The years between high school and “real life” (whatever that means) are some of the most pivotal years in our lives. Although sometimes college has a reputation for being a time to slack off and party, it’s important that you focus on learning and growing as a person while you’re there. Here are some ways to make sure you get more than a diploma and a few albums of soon-to-be embarrassing Facebook pictures out of these four years.

If at first you don’t succeed, try again.
If you were terrible at biology in high school, don’t let that discourage you from setting your sights on the biology major if it seems interesting to you. The same goes for any other subject: mathematics, literature, chemistry, etc. Many of us are more capable than we give ourselves credit for, and no time is better than the present to give yourself another chance.

Get lost.
Whether it’s a gap year, a semester abroad, or independent summer travel, it’s important to see some of the world. Everyone should have some international travel under their belts, especially to a place that’s worlds different from home. If your budget can’t stretch to accommodate international airfare, consider taking a weekend trek up a mountain, camping in the woods, or embarking on a road trip to the nearest big city. The more time and money you spend traveling, the richer a person you will be.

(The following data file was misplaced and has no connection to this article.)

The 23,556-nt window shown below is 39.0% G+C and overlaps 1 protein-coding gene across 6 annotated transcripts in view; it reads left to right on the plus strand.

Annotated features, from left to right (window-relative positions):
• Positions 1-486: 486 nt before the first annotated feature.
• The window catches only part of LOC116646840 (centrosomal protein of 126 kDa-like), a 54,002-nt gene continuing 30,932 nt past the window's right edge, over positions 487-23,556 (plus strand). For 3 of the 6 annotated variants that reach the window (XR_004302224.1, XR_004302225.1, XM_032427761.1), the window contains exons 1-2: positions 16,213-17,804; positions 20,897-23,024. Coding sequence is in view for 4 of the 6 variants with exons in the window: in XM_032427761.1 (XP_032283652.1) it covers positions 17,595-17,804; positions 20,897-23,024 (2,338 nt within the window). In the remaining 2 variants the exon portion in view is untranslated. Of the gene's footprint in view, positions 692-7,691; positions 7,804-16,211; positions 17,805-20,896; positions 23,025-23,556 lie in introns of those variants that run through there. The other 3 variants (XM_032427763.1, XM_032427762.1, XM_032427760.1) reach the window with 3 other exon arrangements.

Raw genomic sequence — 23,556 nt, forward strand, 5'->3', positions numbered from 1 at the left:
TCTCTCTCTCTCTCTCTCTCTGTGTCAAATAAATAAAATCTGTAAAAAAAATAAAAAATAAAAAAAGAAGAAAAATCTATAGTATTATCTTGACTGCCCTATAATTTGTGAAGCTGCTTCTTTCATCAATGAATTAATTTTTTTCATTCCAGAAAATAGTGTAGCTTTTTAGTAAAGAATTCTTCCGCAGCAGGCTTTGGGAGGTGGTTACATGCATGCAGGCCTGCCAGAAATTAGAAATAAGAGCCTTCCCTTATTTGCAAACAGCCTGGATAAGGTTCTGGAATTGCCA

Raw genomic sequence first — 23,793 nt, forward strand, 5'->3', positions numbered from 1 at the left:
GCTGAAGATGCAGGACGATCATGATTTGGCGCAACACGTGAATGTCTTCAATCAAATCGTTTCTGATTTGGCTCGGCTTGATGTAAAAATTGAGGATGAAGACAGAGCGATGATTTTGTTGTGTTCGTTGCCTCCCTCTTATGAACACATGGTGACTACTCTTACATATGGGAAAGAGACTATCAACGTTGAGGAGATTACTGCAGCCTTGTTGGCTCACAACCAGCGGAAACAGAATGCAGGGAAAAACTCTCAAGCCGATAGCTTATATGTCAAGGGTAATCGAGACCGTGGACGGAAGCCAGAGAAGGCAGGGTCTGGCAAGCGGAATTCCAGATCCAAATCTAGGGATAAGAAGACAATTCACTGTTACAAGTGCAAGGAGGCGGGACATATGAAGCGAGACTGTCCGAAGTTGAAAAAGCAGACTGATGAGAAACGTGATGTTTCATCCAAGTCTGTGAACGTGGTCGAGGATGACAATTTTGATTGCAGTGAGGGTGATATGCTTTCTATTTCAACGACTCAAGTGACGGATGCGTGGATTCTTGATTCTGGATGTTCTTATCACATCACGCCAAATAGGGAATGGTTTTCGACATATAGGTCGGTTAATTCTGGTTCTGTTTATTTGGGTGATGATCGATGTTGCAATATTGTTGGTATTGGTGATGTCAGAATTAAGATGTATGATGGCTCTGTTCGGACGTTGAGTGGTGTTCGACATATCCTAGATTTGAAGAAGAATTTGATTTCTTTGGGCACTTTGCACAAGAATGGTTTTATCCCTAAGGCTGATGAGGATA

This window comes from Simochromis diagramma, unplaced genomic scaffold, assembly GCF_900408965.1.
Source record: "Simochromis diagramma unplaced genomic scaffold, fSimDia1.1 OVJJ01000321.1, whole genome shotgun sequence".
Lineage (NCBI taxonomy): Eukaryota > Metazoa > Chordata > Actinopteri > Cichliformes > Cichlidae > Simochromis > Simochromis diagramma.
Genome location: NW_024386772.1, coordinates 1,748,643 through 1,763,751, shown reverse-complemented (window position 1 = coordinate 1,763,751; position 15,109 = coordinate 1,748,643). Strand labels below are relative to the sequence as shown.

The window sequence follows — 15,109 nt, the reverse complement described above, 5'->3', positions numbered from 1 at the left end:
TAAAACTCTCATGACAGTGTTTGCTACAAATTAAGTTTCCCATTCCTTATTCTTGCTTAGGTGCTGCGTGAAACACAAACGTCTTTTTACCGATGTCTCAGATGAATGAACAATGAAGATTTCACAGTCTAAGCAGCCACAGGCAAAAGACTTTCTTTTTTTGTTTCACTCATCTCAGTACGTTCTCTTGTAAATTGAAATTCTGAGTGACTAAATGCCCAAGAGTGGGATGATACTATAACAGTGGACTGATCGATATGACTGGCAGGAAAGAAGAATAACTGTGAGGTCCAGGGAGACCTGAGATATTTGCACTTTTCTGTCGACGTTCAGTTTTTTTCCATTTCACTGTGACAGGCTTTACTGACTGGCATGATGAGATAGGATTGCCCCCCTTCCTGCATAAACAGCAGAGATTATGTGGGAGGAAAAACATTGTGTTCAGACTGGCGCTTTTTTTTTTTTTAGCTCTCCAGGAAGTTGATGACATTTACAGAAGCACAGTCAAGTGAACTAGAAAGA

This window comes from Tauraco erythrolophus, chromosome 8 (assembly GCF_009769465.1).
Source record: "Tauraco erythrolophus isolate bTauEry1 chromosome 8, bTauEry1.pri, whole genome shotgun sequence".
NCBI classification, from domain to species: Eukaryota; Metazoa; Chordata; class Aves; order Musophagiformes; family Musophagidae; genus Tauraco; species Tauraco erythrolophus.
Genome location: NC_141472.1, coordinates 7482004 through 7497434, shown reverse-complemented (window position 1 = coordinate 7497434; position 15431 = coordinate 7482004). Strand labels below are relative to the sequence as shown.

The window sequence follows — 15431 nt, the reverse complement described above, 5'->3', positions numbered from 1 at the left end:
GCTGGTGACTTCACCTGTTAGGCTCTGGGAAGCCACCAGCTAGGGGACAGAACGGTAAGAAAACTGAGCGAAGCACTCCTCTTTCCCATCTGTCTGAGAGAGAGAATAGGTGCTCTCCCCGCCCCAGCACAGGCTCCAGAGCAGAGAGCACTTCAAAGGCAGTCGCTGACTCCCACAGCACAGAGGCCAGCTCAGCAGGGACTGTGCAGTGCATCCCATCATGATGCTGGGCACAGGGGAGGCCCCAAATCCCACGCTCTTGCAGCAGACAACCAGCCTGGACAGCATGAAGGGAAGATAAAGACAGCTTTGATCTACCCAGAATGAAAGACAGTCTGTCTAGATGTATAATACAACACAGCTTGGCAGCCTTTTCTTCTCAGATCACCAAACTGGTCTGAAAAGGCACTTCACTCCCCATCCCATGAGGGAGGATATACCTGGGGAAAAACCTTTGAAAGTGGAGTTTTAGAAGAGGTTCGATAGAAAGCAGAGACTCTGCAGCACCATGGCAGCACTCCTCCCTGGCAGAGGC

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Bring home the bacon.
It’s important to work during college, even if you aren’t yet responsible for your own bills. Part-time jobs and internships give you experience that is useful for building your résumé, growing as a person, and learning to manage your time. Not to mention a paycheck.

Get involved on campus.
Get some school spirit by attending football games, join a sorority or fraternity, get involved in a student organization, or all of the above. Take advantage of these experiences that are only available to you now as a student or you may look back one day and wish you had.

Take care of yourself.
The stereotype of a student is that we binge drink and eat Top Ramen for each meal, but this is the time in our lives to build the skills that will carry us through life. Take care of your health by exercising and eating healthy at least sometimes. Also, get used to doing your dishes, cleaning your apartment, and washing your laundry on a timely schedule.

This time in our lives is one of the most important for setting the course of our futures. Although your college years do not always dictate your success post-graduation, it’s important to make sure you’re opening more doors for yourself than you’re closing.

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